— North Korean state media said Monday that Pyongyang had carried through with a threat to cancel the 60-year-old armistice that ended the Korean War, as it and South Korea staged dueling war games amid threatening rhetoric that has risen to the highest level since North Korea rained artillery shells on a South Korean island in 2010.
Enraged over the South's joint military drills with the United States and recent U.N. sanctions, Pyongyang has piled threat on top of threat, including vows to launch a nuclear strike on the U.S. Seoul has responded with tough talk of its own and has placed its troops on high alert.
The North Korean government made no formal announcement Monday on its repeated threats to scrap the armistice, but the country's main newspaper, Rodong Sinmun, reported that the armistice was nullified Monday as Pyongyang had earlier announced it would.
The North followed through on another promise Monday, shutting down a Red Cross hotline that the North and South used for general communication and to discuss aid shipments and separated families' reunions.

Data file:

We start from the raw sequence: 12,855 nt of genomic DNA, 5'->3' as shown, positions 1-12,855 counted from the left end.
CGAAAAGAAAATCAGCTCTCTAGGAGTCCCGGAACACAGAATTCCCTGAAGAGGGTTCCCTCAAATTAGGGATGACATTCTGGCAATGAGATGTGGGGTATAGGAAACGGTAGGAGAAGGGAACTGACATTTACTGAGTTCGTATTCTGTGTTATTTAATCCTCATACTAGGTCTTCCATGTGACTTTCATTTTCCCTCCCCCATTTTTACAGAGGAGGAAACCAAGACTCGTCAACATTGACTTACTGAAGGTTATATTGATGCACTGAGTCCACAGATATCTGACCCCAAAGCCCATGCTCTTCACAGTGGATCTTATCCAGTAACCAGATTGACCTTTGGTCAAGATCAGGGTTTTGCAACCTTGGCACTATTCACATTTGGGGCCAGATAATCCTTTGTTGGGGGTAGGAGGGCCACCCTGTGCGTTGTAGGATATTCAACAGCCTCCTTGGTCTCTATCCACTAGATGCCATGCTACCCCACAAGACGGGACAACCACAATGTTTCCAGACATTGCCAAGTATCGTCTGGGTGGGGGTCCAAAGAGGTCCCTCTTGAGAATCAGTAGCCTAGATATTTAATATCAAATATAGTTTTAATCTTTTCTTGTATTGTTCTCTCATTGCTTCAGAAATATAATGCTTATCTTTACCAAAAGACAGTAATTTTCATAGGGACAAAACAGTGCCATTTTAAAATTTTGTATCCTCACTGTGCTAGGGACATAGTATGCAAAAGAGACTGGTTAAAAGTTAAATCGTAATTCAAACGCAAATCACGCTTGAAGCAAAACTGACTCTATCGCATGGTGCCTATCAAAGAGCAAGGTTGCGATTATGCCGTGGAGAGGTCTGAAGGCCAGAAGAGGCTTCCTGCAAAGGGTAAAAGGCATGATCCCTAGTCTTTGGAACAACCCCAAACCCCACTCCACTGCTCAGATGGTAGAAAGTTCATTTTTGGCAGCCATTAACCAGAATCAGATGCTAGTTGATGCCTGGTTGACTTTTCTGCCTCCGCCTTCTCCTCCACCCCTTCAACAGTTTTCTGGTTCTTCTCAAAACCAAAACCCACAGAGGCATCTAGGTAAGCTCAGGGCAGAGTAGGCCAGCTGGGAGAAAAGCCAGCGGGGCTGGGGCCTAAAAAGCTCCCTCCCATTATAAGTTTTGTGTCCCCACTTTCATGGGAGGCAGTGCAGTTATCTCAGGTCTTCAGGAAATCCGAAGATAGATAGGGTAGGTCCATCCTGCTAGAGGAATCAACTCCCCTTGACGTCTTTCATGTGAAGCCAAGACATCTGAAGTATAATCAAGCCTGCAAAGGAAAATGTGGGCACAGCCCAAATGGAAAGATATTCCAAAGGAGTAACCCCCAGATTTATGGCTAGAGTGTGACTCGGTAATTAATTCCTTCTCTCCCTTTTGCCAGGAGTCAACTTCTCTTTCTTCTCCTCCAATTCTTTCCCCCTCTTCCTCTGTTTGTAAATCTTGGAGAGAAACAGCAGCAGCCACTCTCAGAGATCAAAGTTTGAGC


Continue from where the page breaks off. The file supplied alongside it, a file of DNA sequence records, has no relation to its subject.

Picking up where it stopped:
The 11-day military drills that started Monday involve 10,000 South Korean and about 3,000 American troops. Those coincide with two months of separate U.S.-South Korean field exercises that began March 1.
The drills are held annually, and this year, according to South Korean media, the "Key Resolve" drill rehearses different scenarios for a possible conflict on the Korean peninsula using computer-simulated exercises. The U.S. and South Korean troops will be used to test the scenarios.
Also continuing are large-scale North Korean drills that Seoul says involve the army, navy and air force. The South Korean defense ministry said there have been no military activities it considers suspicious.
The North has threatened to nullify the armistice several times in times of tension with the outside world, and in 1996 the country sent hundreds of armed troops into a border village. The troops later withdrew.